ChangeMyView is unique in that it offers a set of ground rules for debating, which include explaining the reasoning behind your view and not being hostile to fellow commenters. But you can adopt these rules in your own interactions, and Dr. Tan said that empathy — trying to understand where the other person’s opinion comes from — was one of the most important tips for effectively arguing online.
“Many places do not provide an easy way to do this in a noncombative way,” he said. “If the other party can explain why they hold a particular opinion, it will establish common ground for the conversation.” In practice, this might mean explaining the reasoning behind your own view or asking someone else for theirs in order to truly understand why they think the way they do.
Stop if you’re in a bad mood
Before you hit send, take a second to check your emotional state.
“When in a bad mood, refrain from posting,” Dr. Leskovec suggested. “Breathe in and breathe out.” He added that it’s important to stop when you can see that the argument has become toxic, because it will only get worse from there. “Prevent downward spirals. Don’t participate in toxic discussions. Nothing good will come out of it,” he said.
Take your time
“We’re in a society where we don’t take time to look at the other person,” Mr. Ribble said. “And too often it’s about speed — how quickly I can get something posted — without considering who that other person is.”
In his book, Mr. Ribble recommends a four-part process: Stop and take a breath before posting anything, think about whether what you’re saying is true and helpful, empathize with the person on the other end, and finally, post if you’ve gone through that process and deem your comment appropriate.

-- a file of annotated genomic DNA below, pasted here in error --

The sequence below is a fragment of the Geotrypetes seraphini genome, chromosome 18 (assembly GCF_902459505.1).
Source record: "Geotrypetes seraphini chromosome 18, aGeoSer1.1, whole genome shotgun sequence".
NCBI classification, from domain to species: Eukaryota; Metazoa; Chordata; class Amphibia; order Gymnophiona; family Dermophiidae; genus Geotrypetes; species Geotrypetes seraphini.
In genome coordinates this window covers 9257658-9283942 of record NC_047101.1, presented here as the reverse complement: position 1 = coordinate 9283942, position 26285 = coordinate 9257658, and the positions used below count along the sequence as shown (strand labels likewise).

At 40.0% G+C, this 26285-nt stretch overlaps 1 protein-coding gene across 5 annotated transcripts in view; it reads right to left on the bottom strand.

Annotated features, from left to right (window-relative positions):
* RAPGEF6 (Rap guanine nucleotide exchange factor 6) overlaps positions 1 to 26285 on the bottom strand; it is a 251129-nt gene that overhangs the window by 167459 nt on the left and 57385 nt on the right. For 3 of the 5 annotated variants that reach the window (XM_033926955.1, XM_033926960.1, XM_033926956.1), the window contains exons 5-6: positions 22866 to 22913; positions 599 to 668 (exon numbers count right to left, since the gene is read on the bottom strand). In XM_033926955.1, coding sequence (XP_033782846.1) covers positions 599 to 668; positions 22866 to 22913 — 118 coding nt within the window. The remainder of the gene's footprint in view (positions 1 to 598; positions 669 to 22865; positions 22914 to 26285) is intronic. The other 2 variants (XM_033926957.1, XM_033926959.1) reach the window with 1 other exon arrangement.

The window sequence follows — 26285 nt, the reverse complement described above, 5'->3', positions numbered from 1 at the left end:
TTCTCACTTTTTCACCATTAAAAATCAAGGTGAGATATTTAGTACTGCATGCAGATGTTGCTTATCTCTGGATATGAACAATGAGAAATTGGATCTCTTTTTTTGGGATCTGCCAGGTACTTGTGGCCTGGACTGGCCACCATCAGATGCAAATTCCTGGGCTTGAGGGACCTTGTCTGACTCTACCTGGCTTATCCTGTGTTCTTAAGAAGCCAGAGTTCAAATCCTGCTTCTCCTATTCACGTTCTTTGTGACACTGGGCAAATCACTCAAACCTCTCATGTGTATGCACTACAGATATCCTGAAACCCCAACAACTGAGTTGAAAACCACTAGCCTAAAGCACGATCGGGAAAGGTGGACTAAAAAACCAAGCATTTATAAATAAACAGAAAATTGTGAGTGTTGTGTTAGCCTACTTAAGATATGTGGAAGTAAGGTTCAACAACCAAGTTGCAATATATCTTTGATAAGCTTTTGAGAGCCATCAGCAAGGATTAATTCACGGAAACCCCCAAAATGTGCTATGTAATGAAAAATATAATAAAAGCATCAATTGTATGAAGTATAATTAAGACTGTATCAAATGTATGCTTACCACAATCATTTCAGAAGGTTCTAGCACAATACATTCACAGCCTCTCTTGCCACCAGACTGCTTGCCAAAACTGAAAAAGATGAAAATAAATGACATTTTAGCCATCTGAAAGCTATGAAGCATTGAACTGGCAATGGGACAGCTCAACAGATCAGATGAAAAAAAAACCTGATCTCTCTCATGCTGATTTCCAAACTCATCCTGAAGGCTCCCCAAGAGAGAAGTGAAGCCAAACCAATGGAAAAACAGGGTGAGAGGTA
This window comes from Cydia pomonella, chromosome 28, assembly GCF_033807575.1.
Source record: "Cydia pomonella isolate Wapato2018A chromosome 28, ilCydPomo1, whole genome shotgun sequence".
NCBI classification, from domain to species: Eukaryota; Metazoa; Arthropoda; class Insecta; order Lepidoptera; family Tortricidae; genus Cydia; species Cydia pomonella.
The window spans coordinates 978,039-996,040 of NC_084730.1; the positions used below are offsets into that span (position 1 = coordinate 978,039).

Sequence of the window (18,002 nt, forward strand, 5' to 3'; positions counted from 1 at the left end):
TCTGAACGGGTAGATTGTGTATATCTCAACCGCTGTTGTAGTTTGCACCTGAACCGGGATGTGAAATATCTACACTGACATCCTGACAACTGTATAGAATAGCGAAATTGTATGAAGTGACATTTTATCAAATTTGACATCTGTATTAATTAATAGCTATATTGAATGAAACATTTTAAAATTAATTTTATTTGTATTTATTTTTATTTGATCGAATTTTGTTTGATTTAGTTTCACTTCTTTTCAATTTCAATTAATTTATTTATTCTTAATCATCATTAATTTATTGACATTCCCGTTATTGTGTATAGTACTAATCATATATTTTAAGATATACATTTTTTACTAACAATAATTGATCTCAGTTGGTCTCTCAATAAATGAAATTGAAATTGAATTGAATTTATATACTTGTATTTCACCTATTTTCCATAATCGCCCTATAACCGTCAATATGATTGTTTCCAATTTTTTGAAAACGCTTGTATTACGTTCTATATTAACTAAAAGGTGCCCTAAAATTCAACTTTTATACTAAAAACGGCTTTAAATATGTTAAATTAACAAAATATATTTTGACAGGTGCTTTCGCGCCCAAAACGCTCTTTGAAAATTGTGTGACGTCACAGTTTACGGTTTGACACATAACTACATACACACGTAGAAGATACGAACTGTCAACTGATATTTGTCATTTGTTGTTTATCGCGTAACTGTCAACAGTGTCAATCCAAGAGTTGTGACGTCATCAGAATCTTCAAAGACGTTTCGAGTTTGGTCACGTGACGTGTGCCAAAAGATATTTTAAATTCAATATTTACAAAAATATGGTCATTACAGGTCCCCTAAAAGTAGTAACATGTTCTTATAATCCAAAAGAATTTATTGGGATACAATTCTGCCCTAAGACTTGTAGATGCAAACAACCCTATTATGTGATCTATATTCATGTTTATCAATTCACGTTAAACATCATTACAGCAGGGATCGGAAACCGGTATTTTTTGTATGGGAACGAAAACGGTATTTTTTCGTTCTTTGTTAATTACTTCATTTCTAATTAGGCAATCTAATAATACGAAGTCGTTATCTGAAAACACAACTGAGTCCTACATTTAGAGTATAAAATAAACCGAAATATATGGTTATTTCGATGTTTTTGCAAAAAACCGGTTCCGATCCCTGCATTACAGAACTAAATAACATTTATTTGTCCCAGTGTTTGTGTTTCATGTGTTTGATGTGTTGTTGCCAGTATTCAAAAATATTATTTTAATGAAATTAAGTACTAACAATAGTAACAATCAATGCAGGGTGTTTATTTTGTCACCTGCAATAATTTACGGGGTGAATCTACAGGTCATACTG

Pay attention to language
In Dr. Tan’s study, researchers found that the subtle ways in which language was used had a big effect on the argument. “For example, in many situations, directly quoting another person may not be the best way to change her opinion,” Dr. Tan said. “This might happen because directly quoting someone’s exact words might be perceived as nitpicking on their wording rather than empathizing with her whole view.”
If you notice the person you’re debating uses “we” instead of “I” to discuss an opinion, that could be a sign that he or she is less open-minded. “Individualizing one’s relationship with a belief using first-person pronouns affirms the self, while first-person plurals can indicate a diluted sense of group responsibility for the view,” Dr. Tan said. In other words, it’s easier to change one person’s mind than the minds of an entire group; so when someone uses “we,” it could be a subtle, unconscious way of putting up a barrier against your argument, in which case, it’s probably best to move on.
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